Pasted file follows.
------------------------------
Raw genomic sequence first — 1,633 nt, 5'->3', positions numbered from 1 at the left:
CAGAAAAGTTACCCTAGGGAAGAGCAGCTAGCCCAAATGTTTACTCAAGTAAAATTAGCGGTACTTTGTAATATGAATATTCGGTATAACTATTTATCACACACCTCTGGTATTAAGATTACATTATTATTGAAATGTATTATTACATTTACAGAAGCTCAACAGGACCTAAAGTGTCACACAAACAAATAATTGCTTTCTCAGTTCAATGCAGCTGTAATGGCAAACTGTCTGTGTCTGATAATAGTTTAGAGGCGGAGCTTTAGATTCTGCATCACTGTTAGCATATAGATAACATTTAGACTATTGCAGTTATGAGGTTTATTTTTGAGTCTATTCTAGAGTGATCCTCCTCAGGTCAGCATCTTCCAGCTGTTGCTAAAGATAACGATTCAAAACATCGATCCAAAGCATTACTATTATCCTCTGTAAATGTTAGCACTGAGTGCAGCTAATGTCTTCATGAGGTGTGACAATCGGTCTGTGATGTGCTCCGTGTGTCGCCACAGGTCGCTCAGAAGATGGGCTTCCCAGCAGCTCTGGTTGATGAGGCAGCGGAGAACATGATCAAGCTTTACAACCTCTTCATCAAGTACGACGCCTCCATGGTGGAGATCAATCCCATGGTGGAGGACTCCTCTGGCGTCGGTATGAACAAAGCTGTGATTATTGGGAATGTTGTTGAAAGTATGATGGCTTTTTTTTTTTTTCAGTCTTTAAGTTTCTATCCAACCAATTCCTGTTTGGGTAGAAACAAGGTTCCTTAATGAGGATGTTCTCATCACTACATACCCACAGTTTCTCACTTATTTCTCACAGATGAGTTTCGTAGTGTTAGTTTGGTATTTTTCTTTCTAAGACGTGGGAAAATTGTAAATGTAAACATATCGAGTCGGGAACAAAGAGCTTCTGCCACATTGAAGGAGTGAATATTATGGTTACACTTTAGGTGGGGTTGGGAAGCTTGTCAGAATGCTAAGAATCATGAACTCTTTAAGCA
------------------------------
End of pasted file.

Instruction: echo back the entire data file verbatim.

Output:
Raw genomic sequence first — 1,633 nt, 5'->3', positions numbered from 1 at the left:
CAGAAAAGTTACCCTAGGGAAGAGCAGCTAGCCCAAATGTTTACTCAAGTAAAATTAGCGGTACTTTGTAATATGAATATTCGGTATAACTATTTATCACACACCTCTGGTATTAAGATTACATTATTATTGAAATGTATTATTACATTTACAGAAGCTCAACAGGACCTAAAGTGTCACACAAACAAATAATTGCTTTCTCAGTTCAATGCAGCTGTAATGGCAAACTGTCTGTGTCTGATAATAGTTTAGAGGCGGAGCTTTAGATTCTGCATCACTGTTAGCATATAGATAACATTTAGACTATTGCAGTTATGAGGTTTATTTTTGAGTCTATTCTAGAGTGATCCTCCTCAGGTCAGCATCTTCCAGCTGTTGCTAAAGATAACGATTCAAAACATCGATCCAAAGCATTACTATTATCCTCTGTAAATGTTAGCACTGAGTGCAGCTAATGTCTTCATGAGGTGTGACAATCGGTCTGTGATGTGCTCCGTGTGTCGCCACAGGTCGCTCAGAAGATGGGCTTCCCAGCAGCTCTGGTTGATGAGGCAGCGGAGAACATGATCAAGCTTTACAACCTCTTCATCAAGTACGACGCCTCCATGGTGGAGATCAATCCCATGGTGGAGGACTCCTCTGGCGTCGGTATGAACAAAGCTGTGATTATTGGGAATGTTGTTGAAAGTATGATGGCTTTTTTTTTTTTTCAGTCTTTAAGTTTCTATCCAACCAATTCCTGTTTGGGTAGAAACAAGGTTCCTTAATGAGGATGTTCTCATCACTACATACCCACAGTTTCTCACTTATTTCTCACAGATGAGTTTCGTAGTGTTAGTTTGGTATTTTTCTTTCTAAGACGTGGGAAAATTGTAAATGTAAACATATCGAGTCGGGAACAAAGAGCTTCTGCCACATTGAAGGAGTGAATATTATGGTTACACTTTAGGTGGGGTTGGGAAGCTTGTCAGAATGCTAAGAATCATGAACTCTTTAAGCA